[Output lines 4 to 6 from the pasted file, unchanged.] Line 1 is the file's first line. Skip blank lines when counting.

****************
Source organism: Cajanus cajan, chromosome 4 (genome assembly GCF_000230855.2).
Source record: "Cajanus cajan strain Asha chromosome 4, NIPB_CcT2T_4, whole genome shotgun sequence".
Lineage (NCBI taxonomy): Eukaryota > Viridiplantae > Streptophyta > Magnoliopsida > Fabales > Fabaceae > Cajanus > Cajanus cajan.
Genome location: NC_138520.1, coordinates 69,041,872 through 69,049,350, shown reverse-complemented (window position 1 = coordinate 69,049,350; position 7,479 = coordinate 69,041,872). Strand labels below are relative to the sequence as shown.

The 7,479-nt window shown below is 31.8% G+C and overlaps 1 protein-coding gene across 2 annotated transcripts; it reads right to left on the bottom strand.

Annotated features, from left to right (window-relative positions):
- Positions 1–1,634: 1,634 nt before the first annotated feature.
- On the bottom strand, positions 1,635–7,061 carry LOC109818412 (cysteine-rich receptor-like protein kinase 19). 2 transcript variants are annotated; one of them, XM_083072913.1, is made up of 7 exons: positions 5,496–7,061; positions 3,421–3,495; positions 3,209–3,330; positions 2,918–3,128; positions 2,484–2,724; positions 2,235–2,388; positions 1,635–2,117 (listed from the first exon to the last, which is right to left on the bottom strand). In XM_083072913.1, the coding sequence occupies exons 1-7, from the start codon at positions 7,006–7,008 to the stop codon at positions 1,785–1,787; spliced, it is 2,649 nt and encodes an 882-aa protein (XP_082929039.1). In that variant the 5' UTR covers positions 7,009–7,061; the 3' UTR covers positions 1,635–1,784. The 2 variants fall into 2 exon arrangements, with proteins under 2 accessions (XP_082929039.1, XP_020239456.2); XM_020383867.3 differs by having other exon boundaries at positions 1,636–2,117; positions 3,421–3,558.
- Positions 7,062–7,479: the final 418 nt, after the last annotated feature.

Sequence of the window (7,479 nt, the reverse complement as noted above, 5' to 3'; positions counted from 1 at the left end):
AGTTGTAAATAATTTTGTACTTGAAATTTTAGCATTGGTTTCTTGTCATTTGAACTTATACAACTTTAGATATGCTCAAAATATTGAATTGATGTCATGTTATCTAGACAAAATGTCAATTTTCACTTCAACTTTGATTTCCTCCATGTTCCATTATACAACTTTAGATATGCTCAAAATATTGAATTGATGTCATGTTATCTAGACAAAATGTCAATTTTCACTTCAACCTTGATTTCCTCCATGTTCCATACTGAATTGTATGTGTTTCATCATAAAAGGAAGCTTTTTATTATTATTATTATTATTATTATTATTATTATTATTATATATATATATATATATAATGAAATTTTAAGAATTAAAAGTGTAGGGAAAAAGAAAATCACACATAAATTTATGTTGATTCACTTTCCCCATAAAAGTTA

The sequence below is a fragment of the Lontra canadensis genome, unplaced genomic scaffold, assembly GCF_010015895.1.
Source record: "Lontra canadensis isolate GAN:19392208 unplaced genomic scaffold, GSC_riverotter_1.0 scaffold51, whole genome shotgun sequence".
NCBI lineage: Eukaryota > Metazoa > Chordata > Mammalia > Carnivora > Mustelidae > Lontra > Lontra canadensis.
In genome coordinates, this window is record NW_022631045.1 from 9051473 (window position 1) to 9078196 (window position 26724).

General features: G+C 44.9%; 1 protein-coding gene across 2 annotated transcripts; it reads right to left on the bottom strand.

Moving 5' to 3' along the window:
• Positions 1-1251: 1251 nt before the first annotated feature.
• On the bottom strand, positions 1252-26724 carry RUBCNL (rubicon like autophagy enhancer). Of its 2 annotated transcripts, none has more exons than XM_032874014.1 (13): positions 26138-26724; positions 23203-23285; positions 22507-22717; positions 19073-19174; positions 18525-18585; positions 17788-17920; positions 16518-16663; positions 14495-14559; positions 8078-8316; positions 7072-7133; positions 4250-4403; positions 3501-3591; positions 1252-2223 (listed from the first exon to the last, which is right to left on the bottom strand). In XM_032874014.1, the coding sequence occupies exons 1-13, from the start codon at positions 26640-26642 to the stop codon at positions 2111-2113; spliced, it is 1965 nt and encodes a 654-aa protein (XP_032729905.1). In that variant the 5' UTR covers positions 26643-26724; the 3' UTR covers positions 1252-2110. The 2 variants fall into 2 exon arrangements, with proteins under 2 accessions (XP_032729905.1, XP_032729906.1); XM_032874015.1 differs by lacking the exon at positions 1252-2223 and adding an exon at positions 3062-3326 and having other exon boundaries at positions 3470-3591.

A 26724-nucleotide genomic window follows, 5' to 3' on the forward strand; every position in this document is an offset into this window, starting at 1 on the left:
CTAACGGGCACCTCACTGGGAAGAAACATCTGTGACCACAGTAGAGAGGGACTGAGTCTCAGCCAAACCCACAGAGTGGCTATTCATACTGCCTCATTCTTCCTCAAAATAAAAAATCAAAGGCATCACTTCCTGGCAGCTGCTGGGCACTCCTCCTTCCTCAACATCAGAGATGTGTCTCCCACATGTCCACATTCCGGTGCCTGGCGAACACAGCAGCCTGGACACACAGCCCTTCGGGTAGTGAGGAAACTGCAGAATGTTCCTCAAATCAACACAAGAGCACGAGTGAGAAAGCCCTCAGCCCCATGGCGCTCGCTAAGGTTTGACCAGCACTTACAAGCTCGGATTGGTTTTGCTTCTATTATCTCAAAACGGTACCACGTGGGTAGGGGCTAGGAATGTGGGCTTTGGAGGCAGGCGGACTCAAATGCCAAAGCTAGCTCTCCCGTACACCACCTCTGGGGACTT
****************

Genome location: NC_138520.1, coordinates 69,041,872 through 69,049,350, shown reverse-complemented (window position 1 = coordinate 69,049,350; position 7,479 = coordinate 69,041,872). Strand labels below are relative to the sequence as shown.

The 7,479-nt window shown below is 31.8% G+C and overlaps 1 protein-coding gene across 2 annotated transcripts; it reads right to left on the bottom strand.

Annotated features, from left to right (window-relative positions):